I simply never know what animals I’ll see when we go about our daily life in our little town. Sometimes the animals are wild and sometimes they aren’t but the animals are usually around in and just outside of our little Montana town.
These pictures show an example. On October 9, my wife had a physical therapy session and I was waiting for her in the car. The physical therapy office is located barely ¼ mile south of town, which isn’t much considering that our town is only about a mile and a half long, from one end of town to the other.
I’m usually looking for animals when I’m waiting in the car, so I was able to take the pictures with my phone when I saw the animals. As can be seen, this area isn’t built up so there is plenty of open space for the animals.
This view is north, back toward town. In fact, it is pointing almost directly toward our house, which is on the other side of the hill. I saw the movement immediately and was able to tell what the animals are just as quickly. I've inserted arrows to point to them, but they are mule deer. I've only pointed out three, but there are actually four in the picture. There are another four just out of the picture, on the other side of a very low ridge just above these deer.
The picture isn't high-resolution, so it is difficult to make them out. I was able to see them moving as they grazed, but you don't have that advantage when you are looking at a still shot. The distance to the deer is about 150 yards.
This is a good area for deer. On the other side of the hill, there are plenty of trees for shelter, though this picture looks rather barren and mostly grass, some sagebrush, and scrub trees, mostly small pines and junipers. The deer have grass to munch on all year, unless we get a heavy snowfall, and they aren't far from water.
This is the same view as the last picture, from a slightly different angle and without the arrows to point out the deer. Many people who drive by don't even see the deer, partly because they aren't looking for them and partly because the deer have their winter coloration of grayish-brown. They blend in well.
The coloration helps the deer survive, especially since it isn't unusual for a cougar or bear to be prowling in this area. Other animals also live in this place that aren't often noticed; snowshoe hares, marmots, and rattlesnakes, for instance. In fact, there are warning signs not far from the physical therapy office that caution people to watch for rattlesnakes.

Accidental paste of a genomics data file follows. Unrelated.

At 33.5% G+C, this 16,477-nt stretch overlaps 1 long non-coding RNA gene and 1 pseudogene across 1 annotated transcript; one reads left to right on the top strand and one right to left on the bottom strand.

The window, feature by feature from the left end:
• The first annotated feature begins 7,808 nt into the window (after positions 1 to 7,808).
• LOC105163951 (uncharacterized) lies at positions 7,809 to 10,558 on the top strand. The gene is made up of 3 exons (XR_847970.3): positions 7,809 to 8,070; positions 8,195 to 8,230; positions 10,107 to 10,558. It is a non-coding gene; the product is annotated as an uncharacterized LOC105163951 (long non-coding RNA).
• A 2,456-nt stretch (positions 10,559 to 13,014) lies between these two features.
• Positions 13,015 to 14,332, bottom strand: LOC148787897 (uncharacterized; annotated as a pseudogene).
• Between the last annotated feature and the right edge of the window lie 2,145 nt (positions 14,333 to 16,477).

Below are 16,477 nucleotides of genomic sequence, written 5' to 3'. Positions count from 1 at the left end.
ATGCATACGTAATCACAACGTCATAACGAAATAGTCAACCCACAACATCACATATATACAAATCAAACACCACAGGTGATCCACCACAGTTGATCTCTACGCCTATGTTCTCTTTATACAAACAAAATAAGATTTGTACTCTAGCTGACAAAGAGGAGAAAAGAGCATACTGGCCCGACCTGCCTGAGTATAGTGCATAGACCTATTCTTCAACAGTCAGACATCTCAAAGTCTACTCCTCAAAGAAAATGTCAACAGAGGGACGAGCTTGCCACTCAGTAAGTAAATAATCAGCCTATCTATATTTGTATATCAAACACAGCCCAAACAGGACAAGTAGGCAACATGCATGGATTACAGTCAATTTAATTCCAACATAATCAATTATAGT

When I looked south, the opposite direction from the other two pictures, I saw the animals the arrows point to. At first, I couldn't figure out what they were. They definitely weren't deer. Like in most of Montana, a lot of cattle are grazed here, but these animals weren't as bulky as cattle. They are larger than deer but not as big as a steer. They looked rather like weird sheep, though they weren't built as close to the ground as sheep are. They stood at least as high as a deer.
They were also various colors; black, brown, and white. One of them was even white in front and back, with a brown patch in the middle.
Finally, one of them looked up as it moved to another place to graze and I saw the very long neck. Finally, I knew what I was looking at; llamas! These are domestic stock and I'm not sure if they are being raised for the wool, meat, or milk, but I suspect that it is a combination of all three.
This is a different angle of the last picture and there are several llamas in this picture. Although they are larger than deer, they are harder to see, partly because they are at a distance of about 200-300 yards.
This picture also shows that there is still quite a bit of snow in the high country, in the mountains to the south. In the foreground are treetops of trees that are growing along a small stream that flows behind the physical therapy office. That is where the rattlesnake warning signs are posted. The snakes tend to congregate there where they can get to the water.
Some people are somewhat surprised to learn that rattlesnakes do drink water and will swim in it, though they aren't especially good at swimming. So the signs are needed, even though all the country shown in all of these pictures is rattlesnake country. Just as a point of interest, the rattlesnakes right in here are mostly timber rattlers.
Anyway, once my wife was done, we headed back home to other animals.
This is one of the animals at home that I just mentioned. This is GW, short for Gray and White. We didn't give him a 'regular' cat name since we'd never intended on keeping him. He had other ideas and he is one of several cats that decided that I would be his pet human. By the time I realized that it was too late to change his name. He answers to GW or just plain "Gee".